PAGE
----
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Fluid Propelled ESP Deployment

IP.com Disclosure Number: IPCOM000250017D
Publication Date: 2017-May-16
Document File: 3 page(s) / 162K

Publishing Venue

The IP.com Prior Art Database

Abstract

A method for deployment of tools in deviated wells.

This text was extracted from a PDF file.
This is the abbreviated version, containing approximately 53% of the total text.

1

Fluid Propelled ESP Deployment

Alternatively deployed electric submersible pumping systems (ESPs) are deployed into wells

with deviations greater than 55 degrees. Typical alternately deployed ESP installations are

gravity deployed, meaning that the ESP hangs from its deployment method and goes down hole

until it reaches its final destination. When installations occur in angled wells, the ESP will travel

downhole until it reaches a point where gravity can no longer overcome the friction between the

well sidewalls and the ESP itself and not reach its final destination.

To overcome this problem, ESPs (or any tool) are conveyed downhole with the use of a pushing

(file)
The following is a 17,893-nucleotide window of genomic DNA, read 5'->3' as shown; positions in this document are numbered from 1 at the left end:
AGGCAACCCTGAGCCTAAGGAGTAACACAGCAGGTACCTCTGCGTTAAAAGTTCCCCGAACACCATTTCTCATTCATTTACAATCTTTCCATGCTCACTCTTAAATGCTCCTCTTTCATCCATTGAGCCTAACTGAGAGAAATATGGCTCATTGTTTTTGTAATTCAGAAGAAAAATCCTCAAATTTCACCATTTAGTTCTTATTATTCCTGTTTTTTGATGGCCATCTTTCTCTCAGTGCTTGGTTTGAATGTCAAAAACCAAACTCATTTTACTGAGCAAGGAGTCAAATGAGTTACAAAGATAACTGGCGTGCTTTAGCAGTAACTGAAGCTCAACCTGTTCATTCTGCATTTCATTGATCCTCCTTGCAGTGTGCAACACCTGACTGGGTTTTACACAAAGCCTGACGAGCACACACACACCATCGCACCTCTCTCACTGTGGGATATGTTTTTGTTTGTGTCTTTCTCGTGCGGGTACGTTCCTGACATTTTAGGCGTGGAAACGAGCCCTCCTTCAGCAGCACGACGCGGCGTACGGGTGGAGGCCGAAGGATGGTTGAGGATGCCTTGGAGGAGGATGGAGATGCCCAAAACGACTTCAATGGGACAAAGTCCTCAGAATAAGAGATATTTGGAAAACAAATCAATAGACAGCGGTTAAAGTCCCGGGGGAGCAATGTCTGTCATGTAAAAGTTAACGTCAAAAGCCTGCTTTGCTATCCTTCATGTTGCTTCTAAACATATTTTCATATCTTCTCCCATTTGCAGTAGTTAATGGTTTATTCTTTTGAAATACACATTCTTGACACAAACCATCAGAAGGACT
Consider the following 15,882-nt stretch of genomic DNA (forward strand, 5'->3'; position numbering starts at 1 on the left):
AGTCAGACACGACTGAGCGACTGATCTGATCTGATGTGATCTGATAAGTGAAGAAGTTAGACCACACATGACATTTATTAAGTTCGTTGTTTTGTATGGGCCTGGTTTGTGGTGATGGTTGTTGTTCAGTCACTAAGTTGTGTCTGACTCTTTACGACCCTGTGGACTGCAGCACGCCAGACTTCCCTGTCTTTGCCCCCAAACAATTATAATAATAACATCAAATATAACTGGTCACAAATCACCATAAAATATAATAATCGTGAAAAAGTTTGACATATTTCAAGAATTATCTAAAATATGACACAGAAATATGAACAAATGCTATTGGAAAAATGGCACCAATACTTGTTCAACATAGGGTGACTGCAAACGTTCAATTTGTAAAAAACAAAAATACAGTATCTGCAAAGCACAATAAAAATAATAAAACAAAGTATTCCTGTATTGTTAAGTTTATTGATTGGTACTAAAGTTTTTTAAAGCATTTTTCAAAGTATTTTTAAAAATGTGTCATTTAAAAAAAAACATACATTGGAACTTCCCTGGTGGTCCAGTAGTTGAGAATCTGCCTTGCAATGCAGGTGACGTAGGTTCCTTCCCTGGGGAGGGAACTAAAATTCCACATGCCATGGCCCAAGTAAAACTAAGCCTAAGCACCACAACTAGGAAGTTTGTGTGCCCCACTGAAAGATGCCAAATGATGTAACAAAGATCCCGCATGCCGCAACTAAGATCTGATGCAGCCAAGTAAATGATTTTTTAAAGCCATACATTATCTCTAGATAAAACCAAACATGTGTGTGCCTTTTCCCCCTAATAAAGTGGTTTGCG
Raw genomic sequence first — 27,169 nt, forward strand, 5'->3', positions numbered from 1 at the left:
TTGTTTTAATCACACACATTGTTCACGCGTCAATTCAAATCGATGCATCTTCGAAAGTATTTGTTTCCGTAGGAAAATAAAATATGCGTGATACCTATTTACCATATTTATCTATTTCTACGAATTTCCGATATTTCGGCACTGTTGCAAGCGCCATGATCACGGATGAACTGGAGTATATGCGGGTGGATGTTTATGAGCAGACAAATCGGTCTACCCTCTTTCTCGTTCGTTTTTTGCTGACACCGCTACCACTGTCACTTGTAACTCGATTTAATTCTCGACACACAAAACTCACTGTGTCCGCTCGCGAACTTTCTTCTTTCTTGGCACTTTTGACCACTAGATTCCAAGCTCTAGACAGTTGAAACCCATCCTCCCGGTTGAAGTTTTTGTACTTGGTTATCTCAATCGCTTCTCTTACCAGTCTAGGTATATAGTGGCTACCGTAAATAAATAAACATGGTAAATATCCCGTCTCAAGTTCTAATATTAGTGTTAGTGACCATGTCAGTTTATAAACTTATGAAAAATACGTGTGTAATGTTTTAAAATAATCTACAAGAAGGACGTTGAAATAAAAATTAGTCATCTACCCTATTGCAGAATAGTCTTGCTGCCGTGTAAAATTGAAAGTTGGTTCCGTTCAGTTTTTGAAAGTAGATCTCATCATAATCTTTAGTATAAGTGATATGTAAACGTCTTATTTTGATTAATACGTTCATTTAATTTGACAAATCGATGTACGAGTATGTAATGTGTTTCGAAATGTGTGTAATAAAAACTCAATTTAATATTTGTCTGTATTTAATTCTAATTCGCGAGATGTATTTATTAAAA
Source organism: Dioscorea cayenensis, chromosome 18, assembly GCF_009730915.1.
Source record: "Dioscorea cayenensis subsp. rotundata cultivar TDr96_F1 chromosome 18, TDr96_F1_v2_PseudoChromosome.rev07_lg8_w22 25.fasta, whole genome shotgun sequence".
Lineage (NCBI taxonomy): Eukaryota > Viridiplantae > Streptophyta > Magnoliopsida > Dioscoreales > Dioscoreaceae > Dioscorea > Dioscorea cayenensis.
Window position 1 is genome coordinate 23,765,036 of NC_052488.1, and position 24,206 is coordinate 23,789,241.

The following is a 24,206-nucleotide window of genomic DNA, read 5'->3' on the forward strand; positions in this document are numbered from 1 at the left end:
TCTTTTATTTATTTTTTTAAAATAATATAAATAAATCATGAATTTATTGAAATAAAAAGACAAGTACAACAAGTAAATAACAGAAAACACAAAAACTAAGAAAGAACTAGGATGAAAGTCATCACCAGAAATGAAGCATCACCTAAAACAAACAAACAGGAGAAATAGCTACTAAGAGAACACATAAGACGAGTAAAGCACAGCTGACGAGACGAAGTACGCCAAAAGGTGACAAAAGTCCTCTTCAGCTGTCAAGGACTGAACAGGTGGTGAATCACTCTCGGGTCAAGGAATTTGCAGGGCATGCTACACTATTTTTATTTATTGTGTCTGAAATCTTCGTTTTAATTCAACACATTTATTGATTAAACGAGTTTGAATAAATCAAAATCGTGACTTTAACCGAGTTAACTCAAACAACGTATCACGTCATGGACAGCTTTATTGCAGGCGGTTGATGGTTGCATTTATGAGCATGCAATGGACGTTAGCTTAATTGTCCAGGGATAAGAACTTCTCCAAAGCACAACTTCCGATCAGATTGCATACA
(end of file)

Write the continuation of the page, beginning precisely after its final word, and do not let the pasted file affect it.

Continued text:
fluid. To achieve this, a sealing device may be located at some point in the ESP string, this is to

prevent fluid from simply bypassing the tool, and with fluid trapped above the tool, the fluid

could be used to convey the tool into place.

Once the tool has reached its final destination, the running tool (a device connected at the top of

the tool string) would be released and pulled to the surface via a preferred conveyance method

(wireline, CT or rods). To retrieve the tool from its final destination, a pulling tool is deployed.

The pulling tool may be very similar to the running tool but modified to allow the pulling tool to

be conveyed via propelled fluid. When the pulling tool reaches the retrievable tool downhole, it

is then pulled via the main conveyance method.

A fluid propelled deployment method (FPDM) system as disclosed herein may include:

 A running tool

 A pulling tool that can be fluidly propelled downhole

 A sealing assembly

 A pump to propel fluid down the wellbore

The running tool attaches to the tool by way of wireline, coil tubing or rods and is deployed

down hole. Upon reaching a point in the wellbore where the tool will no longer travel due to lack

of gravitational forces a pump is used to fill the pipe above the tool. The well bore is then filled

with fluid from surface and the sealing assembly atop the tool will stop the fluid from continuing

downhole past the tool. A pump is then used to exert pressure on the column of fluid and in

doing so will drive the tool further down hole. Once the tool reaches its desired destination the

running tool is then released....